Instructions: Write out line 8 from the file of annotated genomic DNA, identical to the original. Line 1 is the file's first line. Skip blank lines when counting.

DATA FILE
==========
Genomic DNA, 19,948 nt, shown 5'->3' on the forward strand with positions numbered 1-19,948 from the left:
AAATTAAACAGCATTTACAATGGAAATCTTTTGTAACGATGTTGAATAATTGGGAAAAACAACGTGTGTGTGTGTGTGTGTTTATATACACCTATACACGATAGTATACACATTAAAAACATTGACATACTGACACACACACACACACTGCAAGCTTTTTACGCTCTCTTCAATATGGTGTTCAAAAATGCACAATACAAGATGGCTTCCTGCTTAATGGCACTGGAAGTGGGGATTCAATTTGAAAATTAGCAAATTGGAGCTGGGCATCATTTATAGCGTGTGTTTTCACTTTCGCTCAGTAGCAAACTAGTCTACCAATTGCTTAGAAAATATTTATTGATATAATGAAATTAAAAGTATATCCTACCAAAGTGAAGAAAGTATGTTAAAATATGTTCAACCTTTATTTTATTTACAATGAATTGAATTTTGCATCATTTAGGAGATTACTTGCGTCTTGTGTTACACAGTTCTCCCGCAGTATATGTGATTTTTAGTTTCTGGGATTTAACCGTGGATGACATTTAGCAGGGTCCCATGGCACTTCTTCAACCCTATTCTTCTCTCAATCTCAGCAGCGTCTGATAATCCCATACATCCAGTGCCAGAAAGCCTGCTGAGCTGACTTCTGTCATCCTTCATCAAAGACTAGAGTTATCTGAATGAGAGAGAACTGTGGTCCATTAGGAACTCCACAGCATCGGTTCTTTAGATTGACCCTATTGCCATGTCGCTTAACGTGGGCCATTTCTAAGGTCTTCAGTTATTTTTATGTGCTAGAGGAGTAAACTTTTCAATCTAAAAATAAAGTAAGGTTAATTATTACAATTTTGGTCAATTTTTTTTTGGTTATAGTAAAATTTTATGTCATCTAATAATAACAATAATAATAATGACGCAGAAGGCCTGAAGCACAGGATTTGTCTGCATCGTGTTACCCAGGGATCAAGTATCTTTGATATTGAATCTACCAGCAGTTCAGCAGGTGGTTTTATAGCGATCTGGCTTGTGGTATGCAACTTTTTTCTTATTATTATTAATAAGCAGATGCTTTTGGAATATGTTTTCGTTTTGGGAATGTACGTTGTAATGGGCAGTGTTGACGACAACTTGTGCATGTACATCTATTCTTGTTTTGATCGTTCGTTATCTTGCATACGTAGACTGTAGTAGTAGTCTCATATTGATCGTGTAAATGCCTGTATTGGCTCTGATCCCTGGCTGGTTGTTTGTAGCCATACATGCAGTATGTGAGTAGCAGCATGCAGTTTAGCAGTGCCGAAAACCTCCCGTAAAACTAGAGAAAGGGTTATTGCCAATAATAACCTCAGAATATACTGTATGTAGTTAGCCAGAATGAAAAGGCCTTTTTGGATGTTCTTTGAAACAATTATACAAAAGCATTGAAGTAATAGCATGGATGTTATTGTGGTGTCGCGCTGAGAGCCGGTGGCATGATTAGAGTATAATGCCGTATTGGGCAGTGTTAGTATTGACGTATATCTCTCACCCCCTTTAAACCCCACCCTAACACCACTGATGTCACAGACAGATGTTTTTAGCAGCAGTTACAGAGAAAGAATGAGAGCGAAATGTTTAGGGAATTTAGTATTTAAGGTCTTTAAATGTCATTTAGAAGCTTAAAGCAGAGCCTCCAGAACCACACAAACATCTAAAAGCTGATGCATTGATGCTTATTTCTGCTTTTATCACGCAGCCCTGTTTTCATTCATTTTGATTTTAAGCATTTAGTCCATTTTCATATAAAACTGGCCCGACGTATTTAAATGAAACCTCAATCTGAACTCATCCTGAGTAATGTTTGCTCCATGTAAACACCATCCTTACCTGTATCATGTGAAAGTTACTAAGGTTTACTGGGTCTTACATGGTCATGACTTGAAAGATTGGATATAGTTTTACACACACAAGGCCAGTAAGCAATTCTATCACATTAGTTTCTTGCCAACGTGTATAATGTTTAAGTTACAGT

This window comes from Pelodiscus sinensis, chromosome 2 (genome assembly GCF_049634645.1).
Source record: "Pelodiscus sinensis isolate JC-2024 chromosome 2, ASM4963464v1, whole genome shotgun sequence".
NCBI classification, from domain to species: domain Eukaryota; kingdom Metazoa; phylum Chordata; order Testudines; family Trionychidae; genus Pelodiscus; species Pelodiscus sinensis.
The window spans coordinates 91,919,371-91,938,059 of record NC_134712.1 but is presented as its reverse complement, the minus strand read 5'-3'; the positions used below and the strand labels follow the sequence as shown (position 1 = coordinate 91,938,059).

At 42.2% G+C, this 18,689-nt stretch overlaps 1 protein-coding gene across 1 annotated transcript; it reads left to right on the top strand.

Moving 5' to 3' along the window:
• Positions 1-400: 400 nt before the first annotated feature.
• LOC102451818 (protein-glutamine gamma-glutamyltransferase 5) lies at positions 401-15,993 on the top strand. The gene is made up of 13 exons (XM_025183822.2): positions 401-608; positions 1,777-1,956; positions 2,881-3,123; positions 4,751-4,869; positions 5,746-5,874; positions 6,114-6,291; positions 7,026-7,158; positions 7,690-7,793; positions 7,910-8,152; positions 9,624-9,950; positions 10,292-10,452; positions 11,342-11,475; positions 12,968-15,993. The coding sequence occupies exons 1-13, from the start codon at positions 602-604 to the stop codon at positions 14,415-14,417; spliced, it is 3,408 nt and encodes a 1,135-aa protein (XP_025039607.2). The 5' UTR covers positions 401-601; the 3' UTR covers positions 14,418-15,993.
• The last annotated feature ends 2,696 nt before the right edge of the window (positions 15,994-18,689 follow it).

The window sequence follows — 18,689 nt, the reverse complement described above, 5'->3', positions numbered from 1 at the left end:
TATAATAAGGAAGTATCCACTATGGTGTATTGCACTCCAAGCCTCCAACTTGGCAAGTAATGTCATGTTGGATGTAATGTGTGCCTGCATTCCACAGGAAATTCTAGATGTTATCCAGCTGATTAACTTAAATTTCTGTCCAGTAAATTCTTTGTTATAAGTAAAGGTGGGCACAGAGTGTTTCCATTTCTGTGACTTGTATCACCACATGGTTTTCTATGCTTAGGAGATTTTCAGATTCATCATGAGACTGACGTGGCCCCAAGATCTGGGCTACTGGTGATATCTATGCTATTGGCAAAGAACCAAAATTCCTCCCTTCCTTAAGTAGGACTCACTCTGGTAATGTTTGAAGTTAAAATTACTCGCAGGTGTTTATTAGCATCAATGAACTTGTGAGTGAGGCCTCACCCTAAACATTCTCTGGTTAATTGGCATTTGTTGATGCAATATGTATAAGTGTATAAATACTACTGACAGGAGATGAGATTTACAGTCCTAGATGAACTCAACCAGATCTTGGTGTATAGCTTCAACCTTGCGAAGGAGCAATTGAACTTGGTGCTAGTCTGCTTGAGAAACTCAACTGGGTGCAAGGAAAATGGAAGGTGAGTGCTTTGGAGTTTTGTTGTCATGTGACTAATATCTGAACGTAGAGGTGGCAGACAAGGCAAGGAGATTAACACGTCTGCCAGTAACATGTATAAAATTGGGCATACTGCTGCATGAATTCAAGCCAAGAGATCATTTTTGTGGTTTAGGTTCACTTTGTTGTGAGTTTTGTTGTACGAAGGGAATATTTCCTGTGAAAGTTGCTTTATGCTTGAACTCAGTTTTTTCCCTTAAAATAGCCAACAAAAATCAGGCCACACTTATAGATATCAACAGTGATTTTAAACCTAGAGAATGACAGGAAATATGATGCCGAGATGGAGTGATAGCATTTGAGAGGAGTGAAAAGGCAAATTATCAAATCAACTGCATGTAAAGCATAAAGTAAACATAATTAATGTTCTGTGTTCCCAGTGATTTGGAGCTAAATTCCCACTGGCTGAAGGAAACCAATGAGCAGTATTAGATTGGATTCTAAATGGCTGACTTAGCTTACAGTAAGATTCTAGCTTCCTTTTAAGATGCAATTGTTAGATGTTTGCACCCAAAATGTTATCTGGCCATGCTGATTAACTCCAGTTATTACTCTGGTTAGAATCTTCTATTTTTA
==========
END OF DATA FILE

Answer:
Moving 5' to 3' along the window: